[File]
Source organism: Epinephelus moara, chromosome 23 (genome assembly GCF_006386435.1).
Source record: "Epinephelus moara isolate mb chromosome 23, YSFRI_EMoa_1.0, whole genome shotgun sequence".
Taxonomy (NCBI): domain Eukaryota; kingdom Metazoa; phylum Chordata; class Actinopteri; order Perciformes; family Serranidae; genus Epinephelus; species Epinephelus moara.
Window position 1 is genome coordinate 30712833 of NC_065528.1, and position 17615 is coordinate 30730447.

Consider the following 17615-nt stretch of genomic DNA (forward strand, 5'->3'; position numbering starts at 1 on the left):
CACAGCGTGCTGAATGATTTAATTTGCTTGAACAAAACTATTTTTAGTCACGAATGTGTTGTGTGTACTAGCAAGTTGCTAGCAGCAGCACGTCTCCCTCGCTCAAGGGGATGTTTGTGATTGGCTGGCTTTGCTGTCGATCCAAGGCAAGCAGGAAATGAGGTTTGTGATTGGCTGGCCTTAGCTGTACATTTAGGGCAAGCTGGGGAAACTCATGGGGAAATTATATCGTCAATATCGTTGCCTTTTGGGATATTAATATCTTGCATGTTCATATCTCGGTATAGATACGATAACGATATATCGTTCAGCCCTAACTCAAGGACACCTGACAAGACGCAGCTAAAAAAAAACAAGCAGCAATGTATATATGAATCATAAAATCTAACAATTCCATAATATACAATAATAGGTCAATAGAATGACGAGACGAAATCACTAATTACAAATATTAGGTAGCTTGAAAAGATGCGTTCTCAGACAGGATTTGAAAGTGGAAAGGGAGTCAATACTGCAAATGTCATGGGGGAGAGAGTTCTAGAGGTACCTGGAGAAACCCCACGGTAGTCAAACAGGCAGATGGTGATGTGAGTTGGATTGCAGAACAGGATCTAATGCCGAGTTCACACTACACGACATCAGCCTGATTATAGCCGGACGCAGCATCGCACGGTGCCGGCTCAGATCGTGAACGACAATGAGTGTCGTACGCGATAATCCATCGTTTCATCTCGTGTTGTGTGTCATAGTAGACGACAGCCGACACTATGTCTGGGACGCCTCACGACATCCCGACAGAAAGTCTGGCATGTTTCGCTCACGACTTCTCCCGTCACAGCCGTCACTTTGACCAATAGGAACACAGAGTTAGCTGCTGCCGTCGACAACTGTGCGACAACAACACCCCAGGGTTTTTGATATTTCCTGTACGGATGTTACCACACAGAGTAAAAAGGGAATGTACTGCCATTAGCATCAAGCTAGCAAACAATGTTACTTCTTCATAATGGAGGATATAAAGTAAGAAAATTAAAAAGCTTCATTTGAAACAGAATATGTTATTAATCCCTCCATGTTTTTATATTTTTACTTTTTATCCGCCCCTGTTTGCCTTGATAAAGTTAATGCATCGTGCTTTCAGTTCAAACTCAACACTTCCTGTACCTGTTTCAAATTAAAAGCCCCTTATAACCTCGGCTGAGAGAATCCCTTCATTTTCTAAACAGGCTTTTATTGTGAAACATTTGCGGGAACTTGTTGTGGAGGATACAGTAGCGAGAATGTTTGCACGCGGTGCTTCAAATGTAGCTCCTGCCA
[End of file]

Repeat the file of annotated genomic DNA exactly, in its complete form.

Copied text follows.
Source organism: Epinephelus moara, chromosome 23 (genome assembly GCF_006386435.1).
Source record: "Epinephelus moara isolate mb chromosome 23, YSFRI_EMoa_1.0, whole genome shotgun sequence".
Taxonomy (NCBI): domain Eukaryota; kingdom Metazoa; phylum Chordata; class Actinopteri; order Perciformes; family Serranidae; genus Epinephelus; species Epinephelus moara.
Window position 1 is genome coordinate 30712833 of NC_065528.1, and position 17615 is coordinate 30730447.

Consider the following 17615-nt stretch of genomic DNA (forward strand, 5'->3'; position numbering starts at 1 on the left):
CACAGCGTGCTGAATGATTTAATTTGCTTGAACAAAACTATTTTTAGTCACGAATGTGTTGTGTGTACTAGCAAGTTGCTAGCAGCAGCACGTCTCCCTCGCTCAAGGGGATGTTTGTGATTGGCTGGCTTTGCTGTCGATCCAAGGCAAGCAGGAAATGAGGTTTGTGATTGGCTGGCCTTAGCTGTACATTTAGGGCAAGCTGGGGAAACTCATGGGGAAATTATATCGTCAATATCGTTGCCTTTTGGGATATTAATATCTTGCATGTTCATATCTCGGTATAGATACGATAACGATATATCGTTCAGCCCTAACTCAAGGACACCTGACAAGACGCAGCTAAAAAAAAACAAGCAGCAATGTATATATGAATCATAAAATCTAACAATTCCATAATATACAATAATAGGTCAATAGAATGACGAGACGAAATCACTAATTACAAATATTAGGTAGCTTGAAAAGATGCGTTCTCAGACAGGATTTGAAAGTGGAAAGGGAGTCAATACTGCAAATGTCATGGGGGAGAGAGTTCTAGAGGTACCTGGAGAAACCCCACGGTAGTCAAACAGGCAGATGGTGATGTGAGTTGGATTGCAGAACAGGATCTAATGCCGAGTTCACACTACACGACATCAGCCTGATTATAGCCGGACGCAGCATCGCACGGTGCCGGCTCAGATCGTGAACGACAATGAGTGTCGTACGCGATAATCCATCGTTTCATCTCGTGTTGTGTGTCATAGTAGACGACAGCCGACACTATGTCTGGGACGCCTCACGACATCCCGACAGAAAGTCTGGCATGTTTCGCTCACGACTTCTCCCGTCACAGCCGTCACTTTGACCAATAGGAACACAGAGTTAGCTGCTGCCGTCGACAACTGTGCGACAACAACACCCCAGGGTTTTTGATATTTCCTGTACGGATGTTACCACACAGAGTAAAAAGGGAATGTACTGCCATTAGCATCAAGCTAGCAAACAATGTTACTTCTTCATAATGGAGGATATAAAGTAAGAAAATTAAAAAGCTTCATTTGAAACAGAATATGTTATTAATCCCTCCATGTTTTTATATTTTTACTTTTTATCCGCCCCTGTTTGCCTTGATAAAGTTAATGCATCGTGCTTTCAGTTCAAACTCAACACTTCCTGTACCTGTTTCAAATTAAAAGCCCCTTATAACCTCGGCTGAGAGAATCCCTTCATTTTCTAAACAGGCTTTTATTGTGAAACATTTGCGGGAACTTGTTGTGGAGGATACAGTAGCGAGAATGTTTGCACGCGGTGCTTCAAATGTAGCTCCTGCCA